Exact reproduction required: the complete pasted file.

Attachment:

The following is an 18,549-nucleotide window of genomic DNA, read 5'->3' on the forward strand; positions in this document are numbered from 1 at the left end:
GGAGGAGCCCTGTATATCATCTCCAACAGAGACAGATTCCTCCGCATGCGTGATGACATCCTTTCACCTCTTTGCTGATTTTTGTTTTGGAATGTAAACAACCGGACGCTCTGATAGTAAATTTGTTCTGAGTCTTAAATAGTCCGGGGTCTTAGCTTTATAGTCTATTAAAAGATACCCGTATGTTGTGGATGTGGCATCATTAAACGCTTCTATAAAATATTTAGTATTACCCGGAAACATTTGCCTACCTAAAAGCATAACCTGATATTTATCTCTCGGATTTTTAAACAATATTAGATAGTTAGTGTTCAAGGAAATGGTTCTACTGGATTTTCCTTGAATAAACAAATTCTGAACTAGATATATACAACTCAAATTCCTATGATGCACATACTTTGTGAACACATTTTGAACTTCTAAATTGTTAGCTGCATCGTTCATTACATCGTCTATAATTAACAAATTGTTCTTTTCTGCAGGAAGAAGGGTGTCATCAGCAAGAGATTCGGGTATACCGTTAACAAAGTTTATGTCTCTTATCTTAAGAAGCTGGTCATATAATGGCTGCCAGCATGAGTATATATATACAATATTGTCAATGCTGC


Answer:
The following is an 18,549-nucleotide window of genomic DNA, read 5'->3' on the forward strand; positions in this document are numbered from 1 at the left end:
GGAGGAGCCCTGTATATCATCTCCAACAGAGACAGATTCCTCCGCATGCGTGATGACATCCTTTCACCTCTTTGCTGATTTTTGTTTTGGAATGTAAACAACCGGACGCTCTGATAGTAAATTTGTTCTGAGTCTTAAATAGTCCGGGGTCTTAGCTTTATAGTCTATTAAAAGATACCCGTATGTTGTGGATGTGGCATCATTAAACGCTTCTATAAAATATTTAGTATTACCCGGAAACATTTGCCTACCTAAAAGCATAACCTGATATTTATCTCTCGGATTTTTAAACAATATTAGATAGTTAGTGTTCAAGGAAATGGTTCTACTGGATTTTCCTTGAATAAACAAATTCTGAACTAGATATATACAACTCAAATTCCTATGATGCACATACTTTGTGAACACATTTTGAACTTCTAAATTGTTAGCTGCATCGTTCATTACATCGTCTATAATTAACAAATTGTTCTTTTCTGCAGGAAGAAGGGTGTCATCAGCAAGAGATTCGGGTATACCGTTAACAAAGTTTATGTCTCTTATCTTAAGAAGCTGGTCATATAATGGCTGCCAGCATGAGTATATATATACAATATTGTCAATGCTGC